While the Moana is touted as the First lady of Waikīkī, the Hale‘iwa Hotel, at the end of the OR&L train line in North Shore O‘ahu was constructed a year before the Moana.
In 1898, as part of the O‘ahu Railway & Land Company (OR&L) rail system, the Hale‘iwa Hotel (“house of the ‘iwa”, or frigate bird) was completed.
The hotel was part of a bigger plan to expand and diversify operations of the OR&L rail line. OR&L primarily serviced the sugar plantations, adding a hotel at the end of the line opened up opportunities to expand the number of people riding the train.
Passenger travel was an add-on opportunity that not only included train rides; they also operated a bus system. However, the hauling for the agricultural ventures was the most lucrative.
Typical hotels, like the Moana and later the Alexander Young Hotel in downtown Honolulu, served the traditional function of accommodating visitors; Ben F. Dillingham’s hotel sought that, as well as the diversified use of his train line.
On the continent, railroads were building hotels on their lines as a means to enhance the passenger counts – Hawai‘i, through OR&L, was doing the same.
By the early-1900s, the expanded railway cut across the island, serving several sugar and pineapple plantations, and the popular Hale‘iwa Hotel. They even included a “Kodak Camera Train” (associated with the Hula Show) for Sunday trips to Hale‘iwa for picture-taking.
When the hotel opened on August 5, 1899, guests were conveyed from the railway terminal over the Anahulu stream to fourteen luxurious suites, each had a bath with hot-and-cold running water.
Thrum’s ‘Hawaiian Annual’ (1900,) noted, “In providing so tempting an inn as an adjunct and special attraction for travel by the Oahu Railway – also of his (Dillinghams’s) creation – the old maxim of ‘what is worth doing is worth doing well’ has been well observed, everything About the hotel is first class…”
The weekend getaway from Honolulu to the Hale‘iwa Hotel became hugely popular with the city affluent who enjoyed a retreat in “the country.”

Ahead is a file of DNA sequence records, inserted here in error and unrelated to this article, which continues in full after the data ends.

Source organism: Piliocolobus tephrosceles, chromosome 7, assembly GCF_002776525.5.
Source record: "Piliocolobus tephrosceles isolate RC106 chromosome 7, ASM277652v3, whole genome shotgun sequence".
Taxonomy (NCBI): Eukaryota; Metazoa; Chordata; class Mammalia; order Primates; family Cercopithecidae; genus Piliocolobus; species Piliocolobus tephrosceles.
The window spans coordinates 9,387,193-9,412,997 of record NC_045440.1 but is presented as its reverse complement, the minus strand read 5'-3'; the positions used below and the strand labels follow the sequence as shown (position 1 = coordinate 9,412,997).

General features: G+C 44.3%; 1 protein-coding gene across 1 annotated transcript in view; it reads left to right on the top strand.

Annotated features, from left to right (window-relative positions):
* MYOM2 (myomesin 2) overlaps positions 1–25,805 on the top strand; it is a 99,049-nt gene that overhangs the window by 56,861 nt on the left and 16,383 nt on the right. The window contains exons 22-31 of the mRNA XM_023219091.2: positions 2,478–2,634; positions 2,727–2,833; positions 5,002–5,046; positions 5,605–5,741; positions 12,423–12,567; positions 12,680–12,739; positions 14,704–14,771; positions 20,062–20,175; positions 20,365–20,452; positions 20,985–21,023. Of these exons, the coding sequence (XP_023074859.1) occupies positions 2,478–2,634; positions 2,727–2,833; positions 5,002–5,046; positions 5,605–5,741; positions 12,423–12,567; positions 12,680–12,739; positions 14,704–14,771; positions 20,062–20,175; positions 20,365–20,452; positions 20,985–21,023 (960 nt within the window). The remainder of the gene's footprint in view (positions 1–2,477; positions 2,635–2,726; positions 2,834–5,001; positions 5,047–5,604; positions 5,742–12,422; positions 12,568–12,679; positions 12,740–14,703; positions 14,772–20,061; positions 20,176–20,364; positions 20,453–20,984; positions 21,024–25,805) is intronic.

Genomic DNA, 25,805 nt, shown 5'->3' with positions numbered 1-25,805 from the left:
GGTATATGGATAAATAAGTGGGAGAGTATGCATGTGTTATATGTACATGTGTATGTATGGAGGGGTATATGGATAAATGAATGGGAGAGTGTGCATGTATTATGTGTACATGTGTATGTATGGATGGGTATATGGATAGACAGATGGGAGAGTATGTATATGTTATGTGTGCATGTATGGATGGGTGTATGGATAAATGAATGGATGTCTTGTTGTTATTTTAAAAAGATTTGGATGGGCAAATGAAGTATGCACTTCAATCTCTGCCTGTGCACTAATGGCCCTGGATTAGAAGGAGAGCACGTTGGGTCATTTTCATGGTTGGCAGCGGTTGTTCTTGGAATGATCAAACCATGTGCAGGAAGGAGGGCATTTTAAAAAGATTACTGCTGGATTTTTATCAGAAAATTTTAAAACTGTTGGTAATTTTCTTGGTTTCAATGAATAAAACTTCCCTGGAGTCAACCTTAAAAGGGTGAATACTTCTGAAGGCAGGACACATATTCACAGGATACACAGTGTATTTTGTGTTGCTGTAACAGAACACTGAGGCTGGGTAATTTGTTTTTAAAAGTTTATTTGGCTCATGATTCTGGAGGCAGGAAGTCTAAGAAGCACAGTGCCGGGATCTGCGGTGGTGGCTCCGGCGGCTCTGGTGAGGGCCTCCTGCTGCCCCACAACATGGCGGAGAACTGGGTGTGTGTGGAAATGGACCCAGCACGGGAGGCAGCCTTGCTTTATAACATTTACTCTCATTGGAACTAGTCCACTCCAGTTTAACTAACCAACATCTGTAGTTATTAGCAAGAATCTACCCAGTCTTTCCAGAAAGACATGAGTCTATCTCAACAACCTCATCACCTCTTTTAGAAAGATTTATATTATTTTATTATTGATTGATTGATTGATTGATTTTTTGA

Reportedly, a round-trip, two-day excursion by train from Honolulu to Hale‘iwa, around Ka‘ena Point, cost $10. It included an overnight stay at the Hotel, a tour through Waialua sugar mill and a ride up to Wahiawa to tour the plantations.
The original manager was Curtis Iaukea, who had been chamberlain to Kalākaua’s royal household and was famed for his knowledge of protocol.
To while away the time there, the hotel recreational activities offered guests golf (reportedly the second course to be constructed in the islands,) tennis, fishing, canoeing and glass-bottom boat rides.
With the opening of the Hale‘iwa Hotel, the business climate expanded and tourism began to play a hand in the area. Many of the early business families and their original business buildings still remain in Hale‘iwa town today. Some of the town’s buildings are protected landmarks.
As noted in ‘The Union Pacific Magazine,’ (1924) “there are few more charming spots in the Hawaiian Islands than this delightful hotel with its bungalow cottages for guests and its beautiful grounds sloping gently back to the bank of a crystal clear river that runs out between lava rocks to the sea”.
By the late-1920s, it was hard to maintain the luxury and level of service at the hotel. What had been built two decades before to lure passengers to ride the train no longer applied, as more and more people owned cars.
In 1930 the railroad closed the hotel and it became a private ‘Haleiwa Beach Club.’ Later, the Haleiwa Hotel became the ‘Haleiwa Army Officer’s Club.’
During the height of its popularity, the hotel had made the name Hale‘iwa famous, and when its, ultimately, doors closed in 1943; its name remained as the name of the surrounding community – Hale‘iwa.
The last ride on OR&L’s train operations was on December 31, 1947, ending 58-years of steam locomotives hauling all kinds of people, freight and other around O‘ahu.
By 1953, the aged, termite-ridden structure had been torn down. Hale‘iwa Joe’s restaurant now stands where the Hale‘iwa Hotel once stood.